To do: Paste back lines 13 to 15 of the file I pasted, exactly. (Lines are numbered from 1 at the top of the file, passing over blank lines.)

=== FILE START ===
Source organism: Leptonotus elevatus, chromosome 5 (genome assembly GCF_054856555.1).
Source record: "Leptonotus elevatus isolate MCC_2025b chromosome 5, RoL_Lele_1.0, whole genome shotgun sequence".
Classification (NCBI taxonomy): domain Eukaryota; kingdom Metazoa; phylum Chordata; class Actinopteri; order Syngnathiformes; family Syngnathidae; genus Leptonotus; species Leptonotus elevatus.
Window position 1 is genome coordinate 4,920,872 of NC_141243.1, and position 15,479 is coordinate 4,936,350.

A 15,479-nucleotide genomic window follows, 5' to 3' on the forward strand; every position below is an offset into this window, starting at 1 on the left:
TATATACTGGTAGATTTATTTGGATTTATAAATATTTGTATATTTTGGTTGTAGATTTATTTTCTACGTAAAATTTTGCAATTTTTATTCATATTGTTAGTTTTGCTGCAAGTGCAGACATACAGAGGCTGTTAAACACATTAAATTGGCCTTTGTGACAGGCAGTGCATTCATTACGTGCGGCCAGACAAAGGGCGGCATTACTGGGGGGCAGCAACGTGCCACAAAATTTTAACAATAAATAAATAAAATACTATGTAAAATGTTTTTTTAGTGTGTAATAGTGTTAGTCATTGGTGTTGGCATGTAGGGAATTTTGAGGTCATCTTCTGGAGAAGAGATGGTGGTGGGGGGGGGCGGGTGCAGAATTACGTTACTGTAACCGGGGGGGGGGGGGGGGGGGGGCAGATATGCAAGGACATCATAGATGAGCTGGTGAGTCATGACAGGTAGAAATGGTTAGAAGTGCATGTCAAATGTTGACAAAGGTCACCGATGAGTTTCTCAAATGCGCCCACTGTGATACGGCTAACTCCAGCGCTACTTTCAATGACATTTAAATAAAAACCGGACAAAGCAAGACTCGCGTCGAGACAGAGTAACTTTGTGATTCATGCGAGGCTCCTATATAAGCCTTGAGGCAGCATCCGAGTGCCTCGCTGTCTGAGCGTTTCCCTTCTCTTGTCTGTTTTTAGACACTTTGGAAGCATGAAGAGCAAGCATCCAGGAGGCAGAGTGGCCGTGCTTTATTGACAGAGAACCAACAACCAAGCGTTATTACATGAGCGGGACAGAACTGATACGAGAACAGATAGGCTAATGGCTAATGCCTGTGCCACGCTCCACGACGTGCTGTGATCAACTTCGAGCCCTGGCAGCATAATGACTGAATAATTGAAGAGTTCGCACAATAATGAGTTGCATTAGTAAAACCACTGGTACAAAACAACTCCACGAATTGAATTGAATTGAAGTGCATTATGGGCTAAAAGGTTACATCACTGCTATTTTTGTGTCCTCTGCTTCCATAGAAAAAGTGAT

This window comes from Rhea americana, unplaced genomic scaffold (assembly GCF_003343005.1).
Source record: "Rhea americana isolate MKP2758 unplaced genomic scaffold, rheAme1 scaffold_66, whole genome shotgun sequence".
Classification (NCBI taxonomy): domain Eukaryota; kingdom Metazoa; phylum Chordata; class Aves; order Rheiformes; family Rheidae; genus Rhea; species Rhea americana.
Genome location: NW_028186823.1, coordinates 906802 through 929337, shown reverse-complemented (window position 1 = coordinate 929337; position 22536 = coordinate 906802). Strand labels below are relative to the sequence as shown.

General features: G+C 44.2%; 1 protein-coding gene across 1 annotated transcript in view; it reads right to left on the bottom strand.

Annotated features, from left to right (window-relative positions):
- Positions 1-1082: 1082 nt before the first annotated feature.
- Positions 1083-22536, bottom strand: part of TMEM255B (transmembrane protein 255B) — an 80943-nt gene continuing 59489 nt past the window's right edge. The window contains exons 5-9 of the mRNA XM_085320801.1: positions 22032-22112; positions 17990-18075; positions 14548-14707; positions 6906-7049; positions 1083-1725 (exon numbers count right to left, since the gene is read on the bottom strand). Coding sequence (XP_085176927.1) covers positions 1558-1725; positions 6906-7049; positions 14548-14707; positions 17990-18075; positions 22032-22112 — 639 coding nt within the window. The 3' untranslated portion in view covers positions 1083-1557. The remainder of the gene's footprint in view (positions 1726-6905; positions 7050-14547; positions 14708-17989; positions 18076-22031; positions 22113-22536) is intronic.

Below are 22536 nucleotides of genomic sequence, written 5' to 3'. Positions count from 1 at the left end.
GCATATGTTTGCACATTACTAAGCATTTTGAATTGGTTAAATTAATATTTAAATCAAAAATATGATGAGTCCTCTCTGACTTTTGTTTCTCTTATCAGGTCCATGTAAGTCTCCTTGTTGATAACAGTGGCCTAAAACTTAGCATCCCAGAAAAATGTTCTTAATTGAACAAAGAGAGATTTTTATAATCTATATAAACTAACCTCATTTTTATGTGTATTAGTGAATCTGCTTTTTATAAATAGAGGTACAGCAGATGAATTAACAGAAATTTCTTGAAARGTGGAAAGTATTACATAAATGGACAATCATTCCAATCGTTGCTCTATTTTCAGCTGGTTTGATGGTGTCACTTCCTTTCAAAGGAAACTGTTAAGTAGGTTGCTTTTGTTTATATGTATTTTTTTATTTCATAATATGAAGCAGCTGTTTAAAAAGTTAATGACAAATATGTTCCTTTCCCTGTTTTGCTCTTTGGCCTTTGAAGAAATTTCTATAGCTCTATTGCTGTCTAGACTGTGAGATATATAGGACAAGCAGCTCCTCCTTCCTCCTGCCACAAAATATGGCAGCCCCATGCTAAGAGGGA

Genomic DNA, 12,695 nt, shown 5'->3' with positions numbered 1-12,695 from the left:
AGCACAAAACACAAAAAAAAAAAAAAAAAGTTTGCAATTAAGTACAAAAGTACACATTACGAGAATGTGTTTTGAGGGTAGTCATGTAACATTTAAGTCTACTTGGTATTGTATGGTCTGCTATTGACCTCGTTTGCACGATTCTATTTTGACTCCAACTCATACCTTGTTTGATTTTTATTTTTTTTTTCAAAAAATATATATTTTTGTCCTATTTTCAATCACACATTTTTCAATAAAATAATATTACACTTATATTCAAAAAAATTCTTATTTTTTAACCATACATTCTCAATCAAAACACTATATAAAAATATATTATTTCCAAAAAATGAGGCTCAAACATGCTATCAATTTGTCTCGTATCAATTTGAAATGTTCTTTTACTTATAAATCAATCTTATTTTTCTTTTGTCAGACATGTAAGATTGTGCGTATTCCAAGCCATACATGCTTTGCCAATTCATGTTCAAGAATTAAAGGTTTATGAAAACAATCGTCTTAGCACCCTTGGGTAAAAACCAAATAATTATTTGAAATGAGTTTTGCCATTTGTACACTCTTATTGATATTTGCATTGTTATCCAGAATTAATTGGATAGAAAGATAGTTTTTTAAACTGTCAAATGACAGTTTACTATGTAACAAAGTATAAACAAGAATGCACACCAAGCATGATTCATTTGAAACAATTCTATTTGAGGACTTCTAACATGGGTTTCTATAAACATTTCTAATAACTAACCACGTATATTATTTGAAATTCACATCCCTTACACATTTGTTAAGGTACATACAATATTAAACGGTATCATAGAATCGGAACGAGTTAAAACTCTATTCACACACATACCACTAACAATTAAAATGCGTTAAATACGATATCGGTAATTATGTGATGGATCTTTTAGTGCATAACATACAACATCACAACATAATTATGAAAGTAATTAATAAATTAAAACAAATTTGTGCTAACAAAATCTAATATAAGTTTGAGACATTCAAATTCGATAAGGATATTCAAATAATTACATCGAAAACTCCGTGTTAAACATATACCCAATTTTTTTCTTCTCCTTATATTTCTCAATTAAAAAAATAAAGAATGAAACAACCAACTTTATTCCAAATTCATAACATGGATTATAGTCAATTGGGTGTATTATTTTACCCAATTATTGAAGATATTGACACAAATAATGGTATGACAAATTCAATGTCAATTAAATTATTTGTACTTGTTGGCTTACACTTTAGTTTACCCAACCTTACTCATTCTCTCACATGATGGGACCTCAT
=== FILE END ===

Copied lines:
- Positions 1-1082: 1082 nt before the first annotated feature.
- Positions 1083-22536, bottom strand: part of TMEM255B (transmembrane protein 255B) — an 80943-nt gene continuing 59489 nt past the window's right edge. The window contains exons 5-9 of the mRNA XM_085320801.1: positions 22032-22112; positions 17990-18075; positions 14548-14707; positions 6906-7049; positions 1083-1725 (exon numbers count right to left, since the gene is read on the bottom strand). Coding sequence (XP_085176927.1) covers positions 1558-1725; positions 6906-7049; positions 14548-14707; positions 17990-18075; positions 22032-22112 — 639 coding nt within the window. The 3' untranslated portion in view covers positions 1083-1557. The remainder of the gene's footprint in view (positions 1726-6905; positions 7050-14547; positions 14708-17989; positions 18076-22031; positions 22113-22536) is intronic.

Below are 22536 nucleotides of genomic sequence, written 5' to 3'. Positions count from 1 at the left end.